April 10th, 2014
In FileMaker 13, we now have the ability to create custom themes, saving developers significant amounts of time updating the look of an existing application along with ensuring the application follows a standard look.
In an earlier article we discussed FileMaker WebDirect and how to optimize your solution. This optimization relied on using FileMaker Themes. In this article, we explore using FileMaker 13’s new feature to create custom themes and styles. A custom theme will allow you to create a custom appearance in your application while maintaining an optimized solution. Theme optimization will benefit the entire FileMaker platform including FileMaker Go, Pro, and WebDirect.
Creating Custom Themes
You may notice from the Manage Themes option below that there is no “New” button.
The process for creating a custom theme is done in layout mode with the Inspector. FileMaker will not let you save a new theme until you have changed an existing one. After saving your change to the style, you will see the red triangle next to the theme name in both the Styles and Appearance tabs of the Inspector. From here, you can choose to “Save Changes to Theme” or “Save as New Theme”. Both options will create a custom theme in your FileMaker file.
If this is an existing system and has multiple layouts with the same theme applied, I would recommend choosing “Save Changes to Theme”. That way, all layouts with this theme will have the new custom theme applied to them as well. If you choose “Save as New Theme”, you will have to manually apply your custom theme to all the other layouts.
Note: If you upgraded from FileMaker 11 or earlier, all your layouts will have the Classic theme applied. FileMaker does not allow you to “Save Changes to Theme” for the Classic Theme.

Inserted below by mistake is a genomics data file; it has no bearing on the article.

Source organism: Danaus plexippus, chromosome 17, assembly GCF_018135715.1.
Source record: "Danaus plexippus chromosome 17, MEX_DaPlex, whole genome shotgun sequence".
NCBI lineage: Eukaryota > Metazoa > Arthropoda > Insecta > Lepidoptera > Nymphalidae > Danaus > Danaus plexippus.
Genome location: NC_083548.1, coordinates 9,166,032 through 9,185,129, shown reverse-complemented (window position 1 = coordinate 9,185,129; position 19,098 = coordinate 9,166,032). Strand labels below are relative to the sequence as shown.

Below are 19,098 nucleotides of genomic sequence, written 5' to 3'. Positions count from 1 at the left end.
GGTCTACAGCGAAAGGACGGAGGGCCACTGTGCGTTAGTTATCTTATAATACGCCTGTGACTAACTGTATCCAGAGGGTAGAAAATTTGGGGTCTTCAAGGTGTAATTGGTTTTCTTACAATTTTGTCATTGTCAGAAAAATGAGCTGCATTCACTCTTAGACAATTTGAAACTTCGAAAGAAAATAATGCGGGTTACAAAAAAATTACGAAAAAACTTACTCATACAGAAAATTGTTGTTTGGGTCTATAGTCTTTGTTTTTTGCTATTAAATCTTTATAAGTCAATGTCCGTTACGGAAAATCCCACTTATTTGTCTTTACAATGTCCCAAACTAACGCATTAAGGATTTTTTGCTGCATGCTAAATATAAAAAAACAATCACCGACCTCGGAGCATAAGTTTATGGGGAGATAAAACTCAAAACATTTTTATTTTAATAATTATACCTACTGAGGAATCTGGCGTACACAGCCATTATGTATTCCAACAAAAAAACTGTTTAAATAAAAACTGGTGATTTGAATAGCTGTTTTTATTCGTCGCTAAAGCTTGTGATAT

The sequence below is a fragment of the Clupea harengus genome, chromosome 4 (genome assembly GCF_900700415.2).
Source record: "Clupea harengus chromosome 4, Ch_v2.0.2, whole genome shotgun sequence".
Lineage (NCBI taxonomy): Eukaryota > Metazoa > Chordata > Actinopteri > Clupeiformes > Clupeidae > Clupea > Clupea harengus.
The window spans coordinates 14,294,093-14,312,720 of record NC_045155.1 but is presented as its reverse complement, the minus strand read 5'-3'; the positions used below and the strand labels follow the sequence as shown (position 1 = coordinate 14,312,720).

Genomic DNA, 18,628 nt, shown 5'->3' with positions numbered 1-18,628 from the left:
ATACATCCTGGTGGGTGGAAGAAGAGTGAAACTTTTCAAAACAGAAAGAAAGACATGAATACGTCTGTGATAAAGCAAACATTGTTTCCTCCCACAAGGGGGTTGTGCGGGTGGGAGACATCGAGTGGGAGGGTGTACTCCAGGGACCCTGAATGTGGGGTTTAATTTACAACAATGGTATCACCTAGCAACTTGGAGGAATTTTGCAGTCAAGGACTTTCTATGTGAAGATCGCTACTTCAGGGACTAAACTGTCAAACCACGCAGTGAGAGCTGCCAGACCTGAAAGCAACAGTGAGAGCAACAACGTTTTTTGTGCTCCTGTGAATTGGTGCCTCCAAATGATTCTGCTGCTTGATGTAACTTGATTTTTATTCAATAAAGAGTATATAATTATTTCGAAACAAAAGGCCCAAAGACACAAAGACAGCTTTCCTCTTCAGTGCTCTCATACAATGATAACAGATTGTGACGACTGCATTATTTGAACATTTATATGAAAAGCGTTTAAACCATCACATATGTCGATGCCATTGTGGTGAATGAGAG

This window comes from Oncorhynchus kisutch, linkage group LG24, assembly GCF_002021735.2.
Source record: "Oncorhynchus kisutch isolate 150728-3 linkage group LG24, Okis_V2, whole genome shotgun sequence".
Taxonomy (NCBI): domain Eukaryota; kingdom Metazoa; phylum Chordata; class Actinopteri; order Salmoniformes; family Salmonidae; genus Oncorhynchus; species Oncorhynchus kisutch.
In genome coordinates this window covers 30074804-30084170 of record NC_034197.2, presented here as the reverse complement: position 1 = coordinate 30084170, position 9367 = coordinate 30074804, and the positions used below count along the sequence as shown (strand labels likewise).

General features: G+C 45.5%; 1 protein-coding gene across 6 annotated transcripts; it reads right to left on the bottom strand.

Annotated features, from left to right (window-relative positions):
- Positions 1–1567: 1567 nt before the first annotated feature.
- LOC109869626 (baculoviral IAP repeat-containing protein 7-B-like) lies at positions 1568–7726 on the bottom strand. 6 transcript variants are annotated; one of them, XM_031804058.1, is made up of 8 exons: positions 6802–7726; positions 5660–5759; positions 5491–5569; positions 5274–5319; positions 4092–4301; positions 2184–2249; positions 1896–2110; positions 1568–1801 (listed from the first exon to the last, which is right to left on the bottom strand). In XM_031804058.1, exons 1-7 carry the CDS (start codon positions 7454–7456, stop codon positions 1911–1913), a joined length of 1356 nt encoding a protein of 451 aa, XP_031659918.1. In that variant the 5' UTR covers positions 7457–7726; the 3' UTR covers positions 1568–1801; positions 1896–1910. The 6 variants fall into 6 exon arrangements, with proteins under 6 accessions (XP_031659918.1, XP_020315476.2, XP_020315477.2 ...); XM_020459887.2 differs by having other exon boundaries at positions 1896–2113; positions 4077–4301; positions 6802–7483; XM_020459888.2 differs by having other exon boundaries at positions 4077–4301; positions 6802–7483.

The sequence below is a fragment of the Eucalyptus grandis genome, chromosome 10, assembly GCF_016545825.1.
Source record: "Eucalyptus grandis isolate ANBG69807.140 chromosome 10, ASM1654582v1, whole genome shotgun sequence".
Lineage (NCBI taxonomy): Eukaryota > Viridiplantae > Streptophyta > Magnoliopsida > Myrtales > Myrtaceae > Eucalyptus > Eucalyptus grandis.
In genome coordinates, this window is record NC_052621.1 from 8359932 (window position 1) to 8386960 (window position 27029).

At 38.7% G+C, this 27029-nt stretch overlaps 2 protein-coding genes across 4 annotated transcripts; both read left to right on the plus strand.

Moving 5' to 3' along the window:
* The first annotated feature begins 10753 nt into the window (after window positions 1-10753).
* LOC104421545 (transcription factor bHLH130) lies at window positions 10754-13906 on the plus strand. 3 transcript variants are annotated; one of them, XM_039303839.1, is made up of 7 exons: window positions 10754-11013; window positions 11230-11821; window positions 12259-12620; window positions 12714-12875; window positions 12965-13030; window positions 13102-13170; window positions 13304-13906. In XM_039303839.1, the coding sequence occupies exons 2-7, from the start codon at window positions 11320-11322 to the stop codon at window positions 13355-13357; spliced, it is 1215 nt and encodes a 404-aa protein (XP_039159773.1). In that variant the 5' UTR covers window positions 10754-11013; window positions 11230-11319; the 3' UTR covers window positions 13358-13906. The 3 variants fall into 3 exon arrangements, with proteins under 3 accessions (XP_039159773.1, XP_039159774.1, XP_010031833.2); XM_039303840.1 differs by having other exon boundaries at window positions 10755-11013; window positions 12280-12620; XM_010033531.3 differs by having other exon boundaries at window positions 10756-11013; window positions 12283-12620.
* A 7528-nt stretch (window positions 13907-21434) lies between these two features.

Creating custom themes is great. However, it is only half of the piece to this puzzle. Being able to reuse our themes across multiple files or solutions is just as important as creating them in the first place. You can do this from the theme manager, File > Manage > Themes or from the Change Theme window in Layout mode. Reusing themes follows the same method as importing other FileMaker objects. First, choose the FileMaker file that contains the custom theme; then, select it from the list of available custom themes. It will now be part of your FileMaker database and can be applied to any layout.
In FileMaker 13, we now have the ability to specify styles at the object, layout, or theme level. Which level you choose to save your style at depends on whether you intend to reuse the style or not.
- Object Level – Only exists on the individual object, can not be reused
- Layout Level – Can be reused on the current layout
- Theme Level – Can be reused across other layouts
Now that we know how to create our own theme, let’s customize it further.
Object Level Styles
Object level styling is what FileMaker developers have been doing for years. Choose any object on a layout and modify it via the Inspector. These changes are saved to the individual object on the current layout.
Layout Level Styles
To take our object level style to the next level, we need to save it to the layout level. Saving it at the layout level will allow you to reuse your style in the current layout. The image on the right shows the default style for an edit box in one of my favorite themes, River Touch. Since it’s a touch theme, the fields are 18pt font for easy use by hand. We would like to scale that down to a size appropriate for a desktop computer, say 13pt. I went ahead and formatted the field above it to display the way all default fields should appear.
From the Inspector, you can easily identify the applied style by the red triangle. Click the red triangle to save your changes. You have two options: Save Changes to Current Style or Save as New Style. It is important to understand the difference. If you Save Changes on the default style, then any newly created fields will start with these defaults. This method of saving defaults is a great improvement over previous versions. The other option is to Save as New Style. This new style won’t automatically be applied to new fields, but the style can be reused with other objects of the same type.